It has now been nearly 150 years since the end of the Civil War and not a damned thing has change. The south is still the most deeply impoverished of the US, is still overwhelmingly rural and has a per capita income that is dramatically less than the rest of the country. Of the 13 states considered by many to be Southern States, 6 of those states reside in the bottom 10 for per capita personal income and occupy 4 of the final five spots (South Carolina – 46, Kentucky – 47, West Virginia – 48 & Mississippi – 50). Only one state, Virginia, made it into the top half of US states and was the only state to exceed the national average. But, even this silver lining is tempered with lead as the state’s numbers are heavily skewed by the droves of folk who work in DC yet live in the suburbs and exurbs of Northern VA. As a matter of fact, the Top 6 counties in Virginia by per capita income are all in that stretch of Northern VA that lines the outskirts of DC and Southeast Maryland. Take out DC and Virginia comes back home to roost in the poorhouse with the rest of its Southern brethren.
So…the South is strapped for cash and no one seems to care. Not that I can blame some people as pretty much every state’s budgets have been squeezed tight the past 5 years, but there is an air of resignation and apathy to the poverty in the South that is unnerving. California is drowning in a historic amount of debt and Silicon Valley hasn’t been able to unstick them from the mud and the suck and the doom that they find themselves in. Yet, I don’t know anyone who doesn’t think The Golden State isn’t going to pull out of it. In such a hotbed of ingenuity and ambition they have to find their footing eventually, so the logic goes. Even in my home state of Ohio and the Michiganders to our north, there is a cautious optimism underlying everything that is done. Detroit may be shrinking, but it is far from dead and people can see GM and Ford rising like Phoenix from the ashes of their bankruptcy to bring work back to where it used to be. No matter where you go along I-75 you pass by a town that once was bustling with the hum and clang of industry and, while capacity’s been cut and plant’s are closed, there is faith that it will all be made right. I don’t know if you have that down south.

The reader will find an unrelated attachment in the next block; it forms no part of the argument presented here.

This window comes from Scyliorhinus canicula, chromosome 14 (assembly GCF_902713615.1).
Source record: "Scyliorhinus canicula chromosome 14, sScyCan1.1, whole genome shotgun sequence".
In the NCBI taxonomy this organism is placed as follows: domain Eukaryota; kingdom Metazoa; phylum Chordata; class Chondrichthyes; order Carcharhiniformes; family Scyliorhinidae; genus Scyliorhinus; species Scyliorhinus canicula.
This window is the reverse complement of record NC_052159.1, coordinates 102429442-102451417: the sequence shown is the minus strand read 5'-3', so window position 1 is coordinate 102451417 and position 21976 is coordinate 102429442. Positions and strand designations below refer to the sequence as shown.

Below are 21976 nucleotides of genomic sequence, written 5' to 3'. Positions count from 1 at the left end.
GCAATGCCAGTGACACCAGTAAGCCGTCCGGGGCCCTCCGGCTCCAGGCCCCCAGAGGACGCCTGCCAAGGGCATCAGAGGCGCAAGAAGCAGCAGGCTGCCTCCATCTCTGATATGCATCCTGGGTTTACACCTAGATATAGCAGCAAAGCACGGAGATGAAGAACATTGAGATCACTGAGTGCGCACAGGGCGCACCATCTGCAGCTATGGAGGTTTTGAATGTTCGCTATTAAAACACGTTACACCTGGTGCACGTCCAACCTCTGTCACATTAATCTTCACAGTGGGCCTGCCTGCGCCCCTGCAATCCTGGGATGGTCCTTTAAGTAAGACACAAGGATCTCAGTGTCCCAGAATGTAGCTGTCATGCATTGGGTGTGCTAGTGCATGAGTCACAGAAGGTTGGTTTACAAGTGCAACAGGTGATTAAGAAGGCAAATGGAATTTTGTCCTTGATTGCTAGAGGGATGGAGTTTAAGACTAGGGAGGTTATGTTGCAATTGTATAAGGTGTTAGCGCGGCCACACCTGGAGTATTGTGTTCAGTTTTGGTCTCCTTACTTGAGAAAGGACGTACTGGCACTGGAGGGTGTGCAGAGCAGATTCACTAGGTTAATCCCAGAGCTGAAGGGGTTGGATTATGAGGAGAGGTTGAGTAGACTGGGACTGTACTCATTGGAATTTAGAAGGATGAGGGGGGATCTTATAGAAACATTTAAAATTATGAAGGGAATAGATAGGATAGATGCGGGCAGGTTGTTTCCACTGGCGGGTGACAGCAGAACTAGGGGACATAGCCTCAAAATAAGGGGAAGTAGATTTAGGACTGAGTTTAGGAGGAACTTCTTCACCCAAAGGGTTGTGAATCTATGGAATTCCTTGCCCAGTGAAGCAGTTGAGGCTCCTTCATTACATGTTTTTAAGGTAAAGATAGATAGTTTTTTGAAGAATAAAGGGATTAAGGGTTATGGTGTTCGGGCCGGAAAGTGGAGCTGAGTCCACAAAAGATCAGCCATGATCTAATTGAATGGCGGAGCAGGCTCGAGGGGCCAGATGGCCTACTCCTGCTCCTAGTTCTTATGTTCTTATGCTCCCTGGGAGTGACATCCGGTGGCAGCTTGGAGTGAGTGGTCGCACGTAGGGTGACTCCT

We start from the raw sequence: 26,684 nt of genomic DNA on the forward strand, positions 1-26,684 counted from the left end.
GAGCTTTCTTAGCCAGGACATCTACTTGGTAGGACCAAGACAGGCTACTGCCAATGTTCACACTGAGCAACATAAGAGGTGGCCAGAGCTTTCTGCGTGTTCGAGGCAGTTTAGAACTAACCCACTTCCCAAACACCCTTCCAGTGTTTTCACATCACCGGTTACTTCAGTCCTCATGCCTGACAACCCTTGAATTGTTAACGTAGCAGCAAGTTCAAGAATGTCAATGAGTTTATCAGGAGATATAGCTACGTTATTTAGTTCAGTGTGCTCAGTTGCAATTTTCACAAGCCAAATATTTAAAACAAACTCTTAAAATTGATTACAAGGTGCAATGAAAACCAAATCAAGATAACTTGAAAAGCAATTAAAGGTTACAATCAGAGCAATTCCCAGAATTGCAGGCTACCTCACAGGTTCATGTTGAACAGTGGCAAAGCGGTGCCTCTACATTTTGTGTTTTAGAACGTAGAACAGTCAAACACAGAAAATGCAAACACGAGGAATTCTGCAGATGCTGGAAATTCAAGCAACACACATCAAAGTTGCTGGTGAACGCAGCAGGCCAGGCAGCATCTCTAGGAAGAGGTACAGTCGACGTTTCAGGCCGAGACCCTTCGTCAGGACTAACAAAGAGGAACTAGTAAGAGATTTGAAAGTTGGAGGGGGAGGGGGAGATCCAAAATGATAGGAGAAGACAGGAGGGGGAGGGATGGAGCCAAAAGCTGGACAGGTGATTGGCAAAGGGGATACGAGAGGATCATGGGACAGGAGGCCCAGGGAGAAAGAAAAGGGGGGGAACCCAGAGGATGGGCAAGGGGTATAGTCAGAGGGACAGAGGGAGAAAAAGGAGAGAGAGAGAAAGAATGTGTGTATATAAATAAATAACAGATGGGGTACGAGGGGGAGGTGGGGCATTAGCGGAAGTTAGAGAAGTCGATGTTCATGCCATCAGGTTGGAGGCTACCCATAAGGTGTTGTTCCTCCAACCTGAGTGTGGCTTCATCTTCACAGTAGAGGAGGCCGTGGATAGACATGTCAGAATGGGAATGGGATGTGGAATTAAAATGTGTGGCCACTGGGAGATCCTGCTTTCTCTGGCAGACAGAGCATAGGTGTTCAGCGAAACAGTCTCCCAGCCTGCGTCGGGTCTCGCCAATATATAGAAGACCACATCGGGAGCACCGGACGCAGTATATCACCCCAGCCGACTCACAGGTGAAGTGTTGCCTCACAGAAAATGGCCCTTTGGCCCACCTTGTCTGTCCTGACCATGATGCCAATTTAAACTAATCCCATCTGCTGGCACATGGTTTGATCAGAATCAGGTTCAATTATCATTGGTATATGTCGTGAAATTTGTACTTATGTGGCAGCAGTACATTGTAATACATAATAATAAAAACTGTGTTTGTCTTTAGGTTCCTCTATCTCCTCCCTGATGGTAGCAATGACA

Especially down in the deep south: in the land of George Wallace and Roll Tide. In the place where Katrina’s splinters are soaked in BP’s crude and the clay’s redder than a pot of boiling crayfish. This is the home of Faulkner’s Yoknapatawpha County and Robert Johnson. And I don’t know if it’s ever not been poor down there. Call it the long dreary legacy of slavery or a set rural agrarian blinders. Just seems like some places have been down on their luck so long they’ve decided to set up camp and make a night of it.
You look at the way HIV has caught on in the South like kindling covered in kerosine and it should be shocking…but it’s really not. You spend a day driving through the Appalachians or across the Mississippi Delta and you’ll see it’s no secret why HIV and all manner of health iniquity have flourished. These are the areas where recovery is desperately needed and where we as a nation have an obligation to band together with what little resources we have and lift these people up. Germany must help Greece to its feet just as New York has an obligation to prop up South Carolina while it gets its bearings. Otherwise, what kind of platitude is it to call our states united? Solidarity is what is called for now. The best and most fruitful way to boost this nation out of our recession is to link arms and paint the whole thing purple.
Categories: Social Justice